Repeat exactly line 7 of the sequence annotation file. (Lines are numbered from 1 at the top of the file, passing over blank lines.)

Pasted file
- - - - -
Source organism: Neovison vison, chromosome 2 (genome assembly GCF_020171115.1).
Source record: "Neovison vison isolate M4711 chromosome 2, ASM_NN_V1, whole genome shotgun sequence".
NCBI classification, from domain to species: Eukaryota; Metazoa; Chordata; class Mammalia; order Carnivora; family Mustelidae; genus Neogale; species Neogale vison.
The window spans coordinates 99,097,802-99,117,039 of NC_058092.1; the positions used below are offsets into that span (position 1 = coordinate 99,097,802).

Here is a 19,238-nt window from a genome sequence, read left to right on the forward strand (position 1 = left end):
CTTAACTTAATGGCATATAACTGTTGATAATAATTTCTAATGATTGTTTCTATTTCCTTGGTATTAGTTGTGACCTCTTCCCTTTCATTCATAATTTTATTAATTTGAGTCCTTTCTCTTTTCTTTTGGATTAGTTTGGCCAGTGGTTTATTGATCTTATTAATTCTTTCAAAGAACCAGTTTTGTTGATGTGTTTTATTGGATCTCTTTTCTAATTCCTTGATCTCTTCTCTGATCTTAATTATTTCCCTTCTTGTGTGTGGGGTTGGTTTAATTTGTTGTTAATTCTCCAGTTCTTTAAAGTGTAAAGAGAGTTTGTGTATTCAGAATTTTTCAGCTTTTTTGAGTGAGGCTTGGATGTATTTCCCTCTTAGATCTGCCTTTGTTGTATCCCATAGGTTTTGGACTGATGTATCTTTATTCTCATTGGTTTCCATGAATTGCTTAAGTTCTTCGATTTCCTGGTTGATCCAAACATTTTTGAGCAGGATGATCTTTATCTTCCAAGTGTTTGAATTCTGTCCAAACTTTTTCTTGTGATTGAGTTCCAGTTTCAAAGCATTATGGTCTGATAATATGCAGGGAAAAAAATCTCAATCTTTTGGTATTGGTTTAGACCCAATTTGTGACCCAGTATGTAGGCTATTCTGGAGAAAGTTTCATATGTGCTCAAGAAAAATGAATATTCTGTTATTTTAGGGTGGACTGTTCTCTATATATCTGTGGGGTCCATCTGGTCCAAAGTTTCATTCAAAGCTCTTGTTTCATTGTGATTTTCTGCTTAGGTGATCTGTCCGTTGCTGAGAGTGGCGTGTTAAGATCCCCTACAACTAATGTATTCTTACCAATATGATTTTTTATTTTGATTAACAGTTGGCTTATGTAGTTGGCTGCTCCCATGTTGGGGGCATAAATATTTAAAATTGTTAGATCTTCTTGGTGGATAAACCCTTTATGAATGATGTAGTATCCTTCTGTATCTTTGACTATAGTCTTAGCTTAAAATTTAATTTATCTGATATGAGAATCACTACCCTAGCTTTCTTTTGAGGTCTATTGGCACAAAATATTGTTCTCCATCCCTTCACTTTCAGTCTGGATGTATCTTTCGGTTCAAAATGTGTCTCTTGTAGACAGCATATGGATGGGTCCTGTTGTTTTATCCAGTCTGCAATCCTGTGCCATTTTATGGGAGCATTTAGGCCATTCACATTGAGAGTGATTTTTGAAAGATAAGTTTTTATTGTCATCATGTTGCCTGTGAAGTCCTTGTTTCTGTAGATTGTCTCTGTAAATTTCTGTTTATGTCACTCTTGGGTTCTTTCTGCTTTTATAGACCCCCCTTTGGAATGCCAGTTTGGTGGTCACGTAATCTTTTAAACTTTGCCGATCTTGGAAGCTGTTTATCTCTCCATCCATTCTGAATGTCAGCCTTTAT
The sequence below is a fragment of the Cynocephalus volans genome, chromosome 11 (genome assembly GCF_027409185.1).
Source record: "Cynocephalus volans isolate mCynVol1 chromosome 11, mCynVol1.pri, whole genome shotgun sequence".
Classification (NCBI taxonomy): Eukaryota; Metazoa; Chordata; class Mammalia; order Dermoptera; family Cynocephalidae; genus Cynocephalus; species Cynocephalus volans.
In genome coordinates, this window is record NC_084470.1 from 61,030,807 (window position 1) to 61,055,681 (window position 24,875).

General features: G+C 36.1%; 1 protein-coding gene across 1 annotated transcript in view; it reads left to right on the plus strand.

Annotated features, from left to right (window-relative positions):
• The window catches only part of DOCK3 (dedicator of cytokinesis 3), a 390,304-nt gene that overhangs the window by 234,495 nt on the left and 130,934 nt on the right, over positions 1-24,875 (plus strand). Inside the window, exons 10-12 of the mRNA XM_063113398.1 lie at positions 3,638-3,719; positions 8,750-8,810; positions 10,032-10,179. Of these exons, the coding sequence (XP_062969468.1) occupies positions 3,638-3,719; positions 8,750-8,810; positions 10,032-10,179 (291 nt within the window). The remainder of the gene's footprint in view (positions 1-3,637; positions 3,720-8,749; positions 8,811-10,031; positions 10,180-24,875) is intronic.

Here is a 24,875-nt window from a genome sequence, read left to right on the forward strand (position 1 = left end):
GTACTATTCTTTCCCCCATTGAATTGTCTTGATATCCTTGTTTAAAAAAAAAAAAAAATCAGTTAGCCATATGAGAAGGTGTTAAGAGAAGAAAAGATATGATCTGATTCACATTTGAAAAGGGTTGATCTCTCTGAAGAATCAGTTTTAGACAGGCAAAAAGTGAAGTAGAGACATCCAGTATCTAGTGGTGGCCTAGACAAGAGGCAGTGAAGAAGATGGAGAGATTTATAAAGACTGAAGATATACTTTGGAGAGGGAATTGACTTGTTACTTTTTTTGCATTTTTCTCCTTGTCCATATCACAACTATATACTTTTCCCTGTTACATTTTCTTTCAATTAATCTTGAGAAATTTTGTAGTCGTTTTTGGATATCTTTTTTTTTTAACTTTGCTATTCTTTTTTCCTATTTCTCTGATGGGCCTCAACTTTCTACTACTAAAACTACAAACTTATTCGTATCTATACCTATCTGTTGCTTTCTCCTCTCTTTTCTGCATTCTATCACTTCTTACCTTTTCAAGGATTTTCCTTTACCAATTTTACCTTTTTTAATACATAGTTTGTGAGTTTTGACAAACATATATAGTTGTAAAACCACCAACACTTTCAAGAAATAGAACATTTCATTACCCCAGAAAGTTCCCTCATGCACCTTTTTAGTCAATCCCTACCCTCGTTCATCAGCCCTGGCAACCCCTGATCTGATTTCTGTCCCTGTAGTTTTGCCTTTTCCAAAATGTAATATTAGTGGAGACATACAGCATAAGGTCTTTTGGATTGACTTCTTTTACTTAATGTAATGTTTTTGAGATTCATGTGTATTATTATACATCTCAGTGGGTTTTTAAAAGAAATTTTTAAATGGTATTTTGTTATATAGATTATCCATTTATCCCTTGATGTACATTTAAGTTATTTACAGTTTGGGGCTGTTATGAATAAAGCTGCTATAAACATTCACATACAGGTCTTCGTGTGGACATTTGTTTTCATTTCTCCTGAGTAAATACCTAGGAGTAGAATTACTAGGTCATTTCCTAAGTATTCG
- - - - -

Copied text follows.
The sequence below is a fragment of the Cynocephalus volans genome, chromosome 11 (genome assembly GCF_027409185.1).